Good morning, Q-MHI readers!
WHAT TO WATCH FOR TODAY
Indictments in the enormous Yahoo hack. The Justice Department is expected to announce indictments against suspects in at least one of the two data hacks today, which affected hundreds of millions of email accounts and forced Yahoo to cut its selling price to Verizon. Sources say the accused live in Russia and Canada.
Canada Goose prices its IPO. The trendy, 60-year-old parka maker is expected to raise about 300 million Canadian dollars ($223 million) with shares priced between C$14 and C$16 each (paywall). It will go public on the Toronto Stock Exchange and the New York Stock Exchange Thursday.
The Federal Reserve will almost certainly raise interest rates. The US central bank has prepared financial markets for higher rates, with more hikes to come—a course that could eventually collide (paywall) with the Trump administration’s desire to accelerate growth. US inflation and retail sales data are also due.
WHILE YOU WERE SLEEPING
A Trump tax return came to light. In 2005 he sent $36.3 million to the taxman, on earnings of more than $150 million—a rate of about 24%. He could have avoided paying $31 million of that if not for the alternative minimum tax rule (AMT) that ensures high-income earners pay at least a minimum amount and hurts some middle-class taxpayers. Trump has vowed to abolish the AMT.
Dutch voters headed to the polls. The election is seen as a test of nationalist feeling, with anti-immigrant candidate Geert Wilders pushing to close all mosques and exit the EU. With the Netherlands firing the starting gun on a big euro-zone election year, a strong showing by Wilders could bode well for far-right candidates in France and Germany.
Eon posted a eye-watering loss for 2016. The German utility split into two parts last year, grouping fossils and renewables into separate companies. Writedowns from discontinued operations and the cost of contributing to the country’s nuclear waste clean-up dragged Eon to a €16 billion ($17 billion) net loss (paywall).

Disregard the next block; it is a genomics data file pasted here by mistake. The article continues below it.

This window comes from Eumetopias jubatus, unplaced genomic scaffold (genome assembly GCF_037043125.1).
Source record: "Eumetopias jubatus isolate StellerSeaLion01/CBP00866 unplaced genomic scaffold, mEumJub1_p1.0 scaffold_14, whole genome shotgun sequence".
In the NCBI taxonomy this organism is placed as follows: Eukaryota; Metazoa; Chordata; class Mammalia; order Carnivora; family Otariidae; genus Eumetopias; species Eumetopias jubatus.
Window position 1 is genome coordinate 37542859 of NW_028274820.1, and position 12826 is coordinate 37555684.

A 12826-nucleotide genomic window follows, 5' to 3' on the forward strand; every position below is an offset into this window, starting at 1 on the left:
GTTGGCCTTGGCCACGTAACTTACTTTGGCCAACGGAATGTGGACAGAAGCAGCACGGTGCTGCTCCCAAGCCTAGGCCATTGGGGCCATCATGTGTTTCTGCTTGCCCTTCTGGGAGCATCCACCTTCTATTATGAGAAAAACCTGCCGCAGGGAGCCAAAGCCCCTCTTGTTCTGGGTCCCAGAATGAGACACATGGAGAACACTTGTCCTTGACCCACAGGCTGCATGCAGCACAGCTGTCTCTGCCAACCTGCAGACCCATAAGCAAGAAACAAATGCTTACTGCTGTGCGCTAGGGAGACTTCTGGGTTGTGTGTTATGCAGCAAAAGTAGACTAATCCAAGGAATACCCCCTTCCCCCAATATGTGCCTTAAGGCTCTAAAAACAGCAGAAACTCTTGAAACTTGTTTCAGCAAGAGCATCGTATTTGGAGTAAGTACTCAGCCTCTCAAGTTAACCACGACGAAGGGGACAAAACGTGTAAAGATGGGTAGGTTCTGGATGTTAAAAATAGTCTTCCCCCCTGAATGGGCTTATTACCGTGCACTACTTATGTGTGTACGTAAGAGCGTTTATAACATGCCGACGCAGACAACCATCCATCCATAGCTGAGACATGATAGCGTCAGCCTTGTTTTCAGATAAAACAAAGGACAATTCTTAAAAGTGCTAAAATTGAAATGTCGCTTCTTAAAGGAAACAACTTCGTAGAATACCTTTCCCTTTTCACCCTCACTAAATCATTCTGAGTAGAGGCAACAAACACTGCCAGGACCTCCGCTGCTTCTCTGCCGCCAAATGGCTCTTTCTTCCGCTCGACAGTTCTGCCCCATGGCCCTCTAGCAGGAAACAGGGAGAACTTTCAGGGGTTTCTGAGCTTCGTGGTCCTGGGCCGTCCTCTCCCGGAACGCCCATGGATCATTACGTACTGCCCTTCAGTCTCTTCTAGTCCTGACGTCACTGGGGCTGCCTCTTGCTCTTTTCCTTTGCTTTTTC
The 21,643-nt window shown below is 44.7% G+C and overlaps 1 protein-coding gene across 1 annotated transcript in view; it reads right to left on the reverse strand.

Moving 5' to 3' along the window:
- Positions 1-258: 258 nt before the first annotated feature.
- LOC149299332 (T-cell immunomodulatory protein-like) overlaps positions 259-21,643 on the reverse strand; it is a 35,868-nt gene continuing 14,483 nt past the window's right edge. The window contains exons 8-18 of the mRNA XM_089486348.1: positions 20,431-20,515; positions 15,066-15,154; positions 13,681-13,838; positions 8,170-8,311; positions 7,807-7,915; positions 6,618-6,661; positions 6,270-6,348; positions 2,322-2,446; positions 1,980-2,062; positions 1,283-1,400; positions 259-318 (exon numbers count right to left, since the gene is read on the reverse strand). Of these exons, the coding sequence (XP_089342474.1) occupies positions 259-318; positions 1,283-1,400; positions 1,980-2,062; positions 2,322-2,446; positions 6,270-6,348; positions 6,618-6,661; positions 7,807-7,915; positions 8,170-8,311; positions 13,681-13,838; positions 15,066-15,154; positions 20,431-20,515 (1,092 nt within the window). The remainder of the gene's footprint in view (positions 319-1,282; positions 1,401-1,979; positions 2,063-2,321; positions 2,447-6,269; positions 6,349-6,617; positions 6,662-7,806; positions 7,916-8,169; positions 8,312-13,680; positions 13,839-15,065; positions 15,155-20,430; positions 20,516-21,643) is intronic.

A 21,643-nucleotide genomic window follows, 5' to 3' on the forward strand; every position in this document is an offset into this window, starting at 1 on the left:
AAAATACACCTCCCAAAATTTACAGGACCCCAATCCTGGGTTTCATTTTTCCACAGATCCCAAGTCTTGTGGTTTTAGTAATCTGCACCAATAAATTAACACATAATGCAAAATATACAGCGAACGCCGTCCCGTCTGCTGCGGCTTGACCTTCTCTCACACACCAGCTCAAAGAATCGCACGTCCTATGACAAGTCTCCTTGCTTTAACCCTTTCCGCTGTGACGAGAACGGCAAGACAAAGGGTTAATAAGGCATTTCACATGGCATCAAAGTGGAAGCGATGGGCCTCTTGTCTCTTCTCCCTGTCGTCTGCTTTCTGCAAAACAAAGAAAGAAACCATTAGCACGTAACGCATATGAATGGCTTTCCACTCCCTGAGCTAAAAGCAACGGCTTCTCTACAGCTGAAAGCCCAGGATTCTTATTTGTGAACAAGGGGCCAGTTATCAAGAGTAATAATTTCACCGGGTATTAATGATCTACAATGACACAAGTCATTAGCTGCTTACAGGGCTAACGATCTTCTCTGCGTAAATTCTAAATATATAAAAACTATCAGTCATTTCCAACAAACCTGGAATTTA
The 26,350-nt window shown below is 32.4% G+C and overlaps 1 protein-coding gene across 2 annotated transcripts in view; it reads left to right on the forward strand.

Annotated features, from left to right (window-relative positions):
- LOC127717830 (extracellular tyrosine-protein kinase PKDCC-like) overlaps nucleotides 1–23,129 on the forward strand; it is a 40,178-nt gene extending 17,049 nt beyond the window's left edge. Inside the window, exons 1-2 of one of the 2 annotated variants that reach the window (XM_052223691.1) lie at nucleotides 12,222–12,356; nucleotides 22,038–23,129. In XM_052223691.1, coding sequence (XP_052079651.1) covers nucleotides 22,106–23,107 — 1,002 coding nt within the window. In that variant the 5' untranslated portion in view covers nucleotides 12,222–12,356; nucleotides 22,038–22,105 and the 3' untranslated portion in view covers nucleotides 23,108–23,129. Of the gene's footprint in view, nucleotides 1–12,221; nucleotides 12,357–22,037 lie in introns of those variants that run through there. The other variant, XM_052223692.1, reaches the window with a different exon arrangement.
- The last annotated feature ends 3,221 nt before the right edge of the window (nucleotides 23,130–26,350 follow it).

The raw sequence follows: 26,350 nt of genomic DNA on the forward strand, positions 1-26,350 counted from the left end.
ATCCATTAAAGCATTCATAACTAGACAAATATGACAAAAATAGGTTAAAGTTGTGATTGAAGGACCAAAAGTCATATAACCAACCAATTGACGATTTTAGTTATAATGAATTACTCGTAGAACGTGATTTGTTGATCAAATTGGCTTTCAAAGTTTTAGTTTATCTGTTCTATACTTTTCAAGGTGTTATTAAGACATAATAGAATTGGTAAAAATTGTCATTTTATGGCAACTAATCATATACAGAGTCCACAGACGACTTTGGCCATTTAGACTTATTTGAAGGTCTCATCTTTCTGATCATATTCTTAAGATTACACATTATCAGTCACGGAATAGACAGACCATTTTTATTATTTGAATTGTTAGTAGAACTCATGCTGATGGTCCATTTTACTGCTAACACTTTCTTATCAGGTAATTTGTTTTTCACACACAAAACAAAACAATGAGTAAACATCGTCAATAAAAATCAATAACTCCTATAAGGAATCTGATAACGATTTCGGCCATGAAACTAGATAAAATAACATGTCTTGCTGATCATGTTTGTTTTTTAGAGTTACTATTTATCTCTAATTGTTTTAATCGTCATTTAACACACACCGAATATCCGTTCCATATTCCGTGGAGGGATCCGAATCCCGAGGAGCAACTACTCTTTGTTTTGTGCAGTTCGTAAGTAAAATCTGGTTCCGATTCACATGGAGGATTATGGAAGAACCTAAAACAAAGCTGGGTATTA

China’s premier warned the US against a trade war. Fresh out of the annual National People’s Congress, Li Keqiang said the nations share common interests and noted that bilateral trade and investment created nearly 1 million US jobs last year. Next month Chinese president Xi Jinping will meet with Trump in Florida.
Prosecutors summoned South Korea’s former president for questioning. Park Geun-hye, no longer protected by presidential immunity since she was removed from office last week, will go to court March 21. She faces charges of bribery, extortion, and abuse of power (paywall). A fresh row is now brewing over her nine dogs, which animal rights groups claim she abandoned when she left the presidential palace.
Q-MHI OBSESSION INTERLUDE
Annalisa Merelli on the refugees who made some of the nicest things we have: “David Tran, inventor of America’s beloved sweet and spicy Sriracha hot sauce, was a Vietnamese refugee. Freddie Mercury, born Farrokh Bulsara in Zanzibar to Indian parents, settled in the UK after fleeing the Zanzibar revolution in 1964. Alec Issigonis, creator of the iconic Mini Cooper, was evacuated from Smyrna (now Izmir, Turkey) during the Greek-Turkish war in 1922.”
MATTERS OF DEBATE
Brexit has reawakened England’s dormant imperialism. Rational assessment of its place in the world has been subordinated by a sentimental nostalgia for its colonial might.
The world’s oil producers are back on the brink of a price war. Just a few months after an apparent truce, OPEC and Russia are under siege from US shale oil.
Women in finance are punished more severely than men. They’re 50% more likely to lose their jobs as a result of misconduct.
Automation has eliminated just one US occupation in the last 60 years. The job of elevator operator no longer exists.
Chinese thieves love QR codes. They can be used to hack smartphones or route payments to rogue accounts.
A “smart vibrator” maker was fined for tracking user data. The Bluetooth-enabled “We-Vibe” is also highly vulnerable to malicious hackers.
Spiders are the world’s most prolific predators. There are 45,000 different species that eat a total of 400 to 800 million tons of prey per year.
MIT is handing out a $250,000 prize for disobedience. The award will go to someone who takes a personal risk to create a positive change for society.